King Mohammed uses industry for social, political agenda
Few filmmakers can claim to have real royalty in their corner but the next generation of Moroccan directors, producers and screenwriters can count more than most on the monarchy’s support.
Morocco’s King Mohammed VI is known to be a film buff and it is widely said that he will not watch dubbed movies — he insists on original versions with subtitles so the sound is not damaged.
Since he ascended to the throne in 1999, King Mohammed has spearheaded numerous initiatives that have turned the country into a hothouse for foreign and local filmmakers alike.
The king has pushed through legislation to liberalize the sector, combat piracy and create funds for young talent. Such support also has political and economic dimensions — increasing foreign investment and creating jobs in a country that badly needs to battle unemployment and the risks associated with an impoverished populace that has too much time on its hands and finds too much succor in religious extremism.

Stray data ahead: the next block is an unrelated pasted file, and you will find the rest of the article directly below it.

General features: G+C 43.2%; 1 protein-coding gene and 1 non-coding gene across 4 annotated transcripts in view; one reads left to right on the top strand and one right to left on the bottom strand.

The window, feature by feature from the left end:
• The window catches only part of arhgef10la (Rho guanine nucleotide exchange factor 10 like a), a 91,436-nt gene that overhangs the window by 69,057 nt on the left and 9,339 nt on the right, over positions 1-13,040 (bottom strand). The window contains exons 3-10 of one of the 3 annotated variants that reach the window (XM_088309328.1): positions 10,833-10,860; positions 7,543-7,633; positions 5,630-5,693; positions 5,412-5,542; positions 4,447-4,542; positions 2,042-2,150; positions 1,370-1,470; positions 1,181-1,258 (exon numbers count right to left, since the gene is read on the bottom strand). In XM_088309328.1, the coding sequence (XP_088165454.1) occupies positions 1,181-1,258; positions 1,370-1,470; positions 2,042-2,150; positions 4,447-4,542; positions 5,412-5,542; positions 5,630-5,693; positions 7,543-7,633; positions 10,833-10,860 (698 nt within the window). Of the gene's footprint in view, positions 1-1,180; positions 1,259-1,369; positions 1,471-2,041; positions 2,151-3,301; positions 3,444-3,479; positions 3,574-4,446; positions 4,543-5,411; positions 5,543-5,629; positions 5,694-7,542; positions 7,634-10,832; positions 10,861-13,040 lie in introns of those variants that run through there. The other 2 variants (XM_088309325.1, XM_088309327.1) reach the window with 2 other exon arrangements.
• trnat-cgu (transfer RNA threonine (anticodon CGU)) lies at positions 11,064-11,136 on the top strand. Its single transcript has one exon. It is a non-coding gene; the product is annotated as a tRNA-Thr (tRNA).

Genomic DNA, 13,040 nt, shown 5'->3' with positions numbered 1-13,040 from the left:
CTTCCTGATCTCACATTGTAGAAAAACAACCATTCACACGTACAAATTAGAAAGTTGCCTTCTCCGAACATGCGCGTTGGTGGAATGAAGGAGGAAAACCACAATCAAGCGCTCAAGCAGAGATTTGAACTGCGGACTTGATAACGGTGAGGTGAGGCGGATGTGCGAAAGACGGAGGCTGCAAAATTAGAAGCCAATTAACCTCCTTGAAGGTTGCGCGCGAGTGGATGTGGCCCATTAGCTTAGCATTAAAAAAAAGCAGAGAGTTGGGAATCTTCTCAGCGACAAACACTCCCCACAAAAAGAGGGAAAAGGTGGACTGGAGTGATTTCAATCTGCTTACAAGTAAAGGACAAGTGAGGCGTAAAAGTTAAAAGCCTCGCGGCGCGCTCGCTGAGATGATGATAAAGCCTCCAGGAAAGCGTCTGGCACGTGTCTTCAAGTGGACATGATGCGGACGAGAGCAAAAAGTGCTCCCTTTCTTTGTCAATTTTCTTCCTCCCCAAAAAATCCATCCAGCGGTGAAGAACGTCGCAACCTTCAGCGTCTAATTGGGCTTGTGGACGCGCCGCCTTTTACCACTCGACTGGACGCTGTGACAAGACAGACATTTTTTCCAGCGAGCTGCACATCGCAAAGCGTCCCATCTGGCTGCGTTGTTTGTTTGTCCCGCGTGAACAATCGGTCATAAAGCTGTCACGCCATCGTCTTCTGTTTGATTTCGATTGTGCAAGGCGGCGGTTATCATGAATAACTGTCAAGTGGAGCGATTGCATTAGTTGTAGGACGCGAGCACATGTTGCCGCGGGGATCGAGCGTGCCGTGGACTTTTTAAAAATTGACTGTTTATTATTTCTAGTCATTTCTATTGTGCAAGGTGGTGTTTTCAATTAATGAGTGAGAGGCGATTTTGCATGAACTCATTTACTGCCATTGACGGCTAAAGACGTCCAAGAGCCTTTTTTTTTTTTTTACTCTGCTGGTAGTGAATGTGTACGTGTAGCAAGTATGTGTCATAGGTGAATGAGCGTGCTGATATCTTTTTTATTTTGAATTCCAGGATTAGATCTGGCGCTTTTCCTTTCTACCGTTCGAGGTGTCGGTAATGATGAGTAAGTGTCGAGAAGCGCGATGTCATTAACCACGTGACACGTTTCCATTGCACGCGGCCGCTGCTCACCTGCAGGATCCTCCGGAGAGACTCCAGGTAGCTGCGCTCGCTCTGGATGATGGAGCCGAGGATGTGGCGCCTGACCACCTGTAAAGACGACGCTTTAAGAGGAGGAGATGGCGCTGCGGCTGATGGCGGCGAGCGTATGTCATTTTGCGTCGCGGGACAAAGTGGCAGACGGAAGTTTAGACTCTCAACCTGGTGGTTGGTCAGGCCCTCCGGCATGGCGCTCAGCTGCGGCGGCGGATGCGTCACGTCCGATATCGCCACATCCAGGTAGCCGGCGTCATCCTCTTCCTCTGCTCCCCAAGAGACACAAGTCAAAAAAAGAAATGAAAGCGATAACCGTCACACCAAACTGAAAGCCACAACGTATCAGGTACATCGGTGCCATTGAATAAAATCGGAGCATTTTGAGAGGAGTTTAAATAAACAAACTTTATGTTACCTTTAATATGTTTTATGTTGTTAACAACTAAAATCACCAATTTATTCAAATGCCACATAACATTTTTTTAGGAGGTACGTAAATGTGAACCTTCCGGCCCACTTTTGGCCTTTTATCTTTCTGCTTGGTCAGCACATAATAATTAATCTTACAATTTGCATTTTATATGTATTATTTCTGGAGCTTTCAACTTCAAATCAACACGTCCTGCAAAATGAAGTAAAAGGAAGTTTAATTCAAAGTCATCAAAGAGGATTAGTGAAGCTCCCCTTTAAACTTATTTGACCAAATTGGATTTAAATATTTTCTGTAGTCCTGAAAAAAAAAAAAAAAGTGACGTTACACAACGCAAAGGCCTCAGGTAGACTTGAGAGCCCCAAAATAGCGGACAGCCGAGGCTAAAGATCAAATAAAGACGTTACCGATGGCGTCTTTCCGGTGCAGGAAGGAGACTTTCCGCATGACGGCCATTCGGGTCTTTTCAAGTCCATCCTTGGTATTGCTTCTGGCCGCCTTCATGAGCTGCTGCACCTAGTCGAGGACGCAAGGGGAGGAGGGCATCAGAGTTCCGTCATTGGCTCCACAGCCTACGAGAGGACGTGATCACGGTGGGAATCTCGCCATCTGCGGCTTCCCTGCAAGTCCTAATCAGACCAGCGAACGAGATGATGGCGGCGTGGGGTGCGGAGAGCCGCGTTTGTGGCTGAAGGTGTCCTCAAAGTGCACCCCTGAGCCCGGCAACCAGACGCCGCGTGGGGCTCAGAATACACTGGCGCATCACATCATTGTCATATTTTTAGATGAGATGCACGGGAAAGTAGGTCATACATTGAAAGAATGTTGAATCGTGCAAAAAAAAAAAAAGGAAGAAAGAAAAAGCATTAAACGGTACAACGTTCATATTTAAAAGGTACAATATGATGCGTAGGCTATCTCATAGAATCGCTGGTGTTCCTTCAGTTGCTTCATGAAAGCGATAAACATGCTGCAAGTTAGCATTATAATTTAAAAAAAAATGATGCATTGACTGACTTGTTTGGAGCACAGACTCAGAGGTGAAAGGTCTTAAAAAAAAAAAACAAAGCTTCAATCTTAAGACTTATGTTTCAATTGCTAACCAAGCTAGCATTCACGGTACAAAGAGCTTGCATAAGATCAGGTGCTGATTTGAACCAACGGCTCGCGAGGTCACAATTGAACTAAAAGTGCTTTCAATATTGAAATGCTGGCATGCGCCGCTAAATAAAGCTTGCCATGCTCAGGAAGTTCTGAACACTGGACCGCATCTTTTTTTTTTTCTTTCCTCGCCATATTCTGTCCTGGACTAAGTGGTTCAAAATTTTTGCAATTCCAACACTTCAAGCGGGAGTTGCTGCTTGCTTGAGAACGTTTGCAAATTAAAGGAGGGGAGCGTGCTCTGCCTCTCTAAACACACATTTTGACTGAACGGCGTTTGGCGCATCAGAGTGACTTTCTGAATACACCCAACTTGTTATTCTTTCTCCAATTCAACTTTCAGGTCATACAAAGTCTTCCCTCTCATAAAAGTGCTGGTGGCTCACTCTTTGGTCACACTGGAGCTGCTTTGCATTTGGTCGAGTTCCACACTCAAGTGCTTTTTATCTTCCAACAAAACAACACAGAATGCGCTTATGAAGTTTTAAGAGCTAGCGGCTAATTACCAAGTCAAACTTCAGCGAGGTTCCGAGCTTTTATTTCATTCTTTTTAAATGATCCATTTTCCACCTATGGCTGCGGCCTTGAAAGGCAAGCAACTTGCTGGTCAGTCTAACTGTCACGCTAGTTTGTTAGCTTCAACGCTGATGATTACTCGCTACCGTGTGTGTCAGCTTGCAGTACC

The core of the king’s strategy is the Marrakech Intl. Film Festival and the foundation that supports it. The king offers his patronage to both, but the royal figure most relevant — and involved — is his younger brother, Prince Moulay Rachid, president of the Marrakech Intl. Film Festival Foundation since its inception in 2001.
“The perennial nature of the (foundation) is there,” says the prince, “with the deep-seated conviction that cinema can also render the world better … The (festival) has pursued its quest for quality and maintained its openness to the world until it has become one of the most highly anticipated cinematic events and a carrier of hope on the regional as well as international levels.”